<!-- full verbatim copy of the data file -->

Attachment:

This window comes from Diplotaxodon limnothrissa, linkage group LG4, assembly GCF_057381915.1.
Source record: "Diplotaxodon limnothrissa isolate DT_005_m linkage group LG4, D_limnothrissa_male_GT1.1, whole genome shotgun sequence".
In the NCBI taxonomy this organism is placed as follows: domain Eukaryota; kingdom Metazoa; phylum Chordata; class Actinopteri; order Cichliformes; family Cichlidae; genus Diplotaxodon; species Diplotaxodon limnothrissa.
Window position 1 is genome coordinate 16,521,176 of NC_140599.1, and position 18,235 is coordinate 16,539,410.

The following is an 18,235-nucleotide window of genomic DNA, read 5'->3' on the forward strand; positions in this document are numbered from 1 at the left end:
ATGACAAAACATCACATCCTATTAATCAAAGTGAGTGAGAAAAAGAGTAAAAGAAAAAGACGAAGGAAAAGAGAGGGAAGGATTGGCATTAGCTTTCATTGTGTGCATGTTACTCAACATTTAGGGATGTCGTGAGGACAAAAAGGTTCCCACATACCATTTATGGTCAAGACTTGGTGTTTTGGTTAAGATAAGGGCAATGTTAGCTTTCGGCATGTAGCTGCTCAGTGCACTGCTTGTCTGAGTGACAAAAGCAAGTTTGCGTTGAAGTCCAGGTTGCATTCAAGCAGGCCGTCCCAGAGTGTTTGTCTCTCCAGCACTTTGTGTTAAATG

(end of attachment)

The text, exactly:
This window comes from Diplotaxodon limnothrissa, linkage group LG4, assembly GCF_057381915.1.
Source record: "Diplotaxodon limnothrissa isolate DT_005_m linkage group LG4, D_limnothrissa_male_GT1.1, whole genome shotgun sequence".
In the NCBI taxonomy this organism is placed as follows: domain Eukaryota; kingdom Metazoa; phylum Chordata; class Actinopteri; order Cichliformes; family Cichlidae; genus Diplotaxodon; species Diplotaxodon limnothrissa.
Window position 1 is genome coordinate 16,521,176 of NC_140599.1, and position 18,235 is coordinate 16,539,410.

The following is an 18,235-nucleotide window of genomic DNA, read 5'->3' on the forward strand; positions in this document are numbered from 1 at the left end:
ATGACAAAACATCACATCCTATTAATCAAAGTGAGTGAGAAAAAGAGTAAAAGAAAAAGACGAAGGAAAAGAGAGGGAAGGATTGGCATTAGCTTTCATTGTGTGCATGTTACTCAACATTTAGGGATGTCGTGAGGACAAAAAGGTTCCCACATACCATTTATGGTCAAGACTTGGTGTTTTGGTTAAGATAAGGGCAATGTTAGCTTTCGGCATGTAGCTGCTCAGTGCACTGCTTGTCTGAGTGACAAAAGCAAGTTTGCGTTGAAGTCCAGGTTGCATTCAAGCAGGCCGTCCCAGAGTGTTTGTCTCTCCAGCACTTTGTGTTAAATG